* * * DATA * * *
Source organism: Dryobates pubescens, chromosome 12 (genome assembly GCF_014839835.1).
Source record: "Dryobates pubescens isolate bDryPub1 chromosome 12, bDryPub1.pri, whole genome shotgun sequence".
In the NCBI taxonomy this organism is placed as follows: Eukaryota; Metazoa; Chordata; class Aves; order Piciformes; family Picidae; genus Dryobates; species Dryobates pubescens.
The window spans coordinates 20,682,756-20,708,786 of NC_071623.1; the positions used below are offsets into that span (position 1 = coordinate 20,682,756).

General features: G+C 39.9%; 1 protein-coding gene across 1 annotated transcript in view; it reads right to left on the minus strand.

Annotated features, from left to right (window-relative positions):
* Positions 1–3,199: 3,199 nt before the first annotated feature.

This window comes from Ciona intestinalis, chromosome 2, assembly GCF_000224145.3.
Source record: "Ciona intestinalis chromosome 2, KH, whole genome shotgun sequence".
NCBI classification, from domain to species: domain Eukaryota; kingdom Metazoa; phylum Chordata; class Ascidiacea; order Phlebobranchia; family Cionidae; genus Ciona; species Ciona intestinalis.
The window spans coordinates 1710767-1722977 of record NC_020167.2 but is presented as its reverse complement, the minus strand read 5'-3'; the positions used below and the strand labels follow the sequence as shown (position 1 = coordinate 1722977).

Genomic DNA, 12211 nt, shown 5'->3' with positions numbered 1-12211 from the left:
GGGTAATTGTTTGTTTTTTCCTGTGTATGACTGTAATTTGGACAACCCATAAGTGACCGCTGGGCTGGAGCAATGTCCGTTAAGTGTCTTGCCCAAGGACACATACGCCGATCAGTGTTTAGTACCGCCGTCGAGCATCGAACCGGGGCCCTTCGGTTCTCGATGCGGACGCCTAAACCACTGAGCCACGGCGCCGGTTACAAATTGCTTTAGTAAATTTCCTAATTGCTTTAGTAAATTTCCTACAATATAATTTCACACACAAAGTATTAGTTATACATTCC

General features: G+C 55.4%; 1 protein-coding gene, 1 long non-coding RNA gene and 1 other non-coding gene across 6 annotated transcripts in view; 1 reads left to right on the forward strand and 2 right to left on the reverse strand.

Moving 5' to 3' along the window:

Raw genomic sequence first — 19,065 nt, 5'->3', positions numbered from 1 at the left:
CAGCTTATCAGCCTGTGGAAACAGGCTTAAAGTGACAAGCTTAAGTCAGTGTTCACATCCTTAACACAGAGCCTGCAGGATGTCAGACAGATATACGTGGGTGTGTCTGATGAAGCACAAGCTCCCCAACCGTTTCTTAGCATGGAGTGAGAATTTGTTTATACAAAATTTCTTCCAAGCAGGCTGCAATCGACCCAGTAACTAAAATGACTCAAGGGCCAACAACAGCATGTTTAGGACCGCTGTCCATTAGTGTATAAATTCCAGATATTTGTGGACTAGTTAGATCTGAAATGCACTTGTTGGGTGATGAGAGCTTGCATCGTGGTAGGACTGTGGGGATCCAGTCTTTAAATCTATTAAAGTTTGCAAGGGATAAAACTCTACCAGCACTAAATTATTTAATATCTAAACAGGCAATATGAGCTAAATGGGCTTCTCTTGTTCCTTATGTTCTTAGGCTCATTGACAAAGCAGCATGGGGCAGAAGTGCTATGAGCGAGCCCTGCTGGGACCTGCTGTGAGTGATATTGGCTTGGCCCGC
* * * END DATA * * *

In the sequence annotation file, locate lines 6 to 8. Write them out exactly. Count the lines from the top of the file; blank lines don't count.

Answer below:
Annotated features, from left to right (window-relative positions):
* Positions 1–3,199: 3,199 nt before the first annotated feature.

This window comes from Ciona intestinalis, chromosome 2, assembly GCF_000224145.3.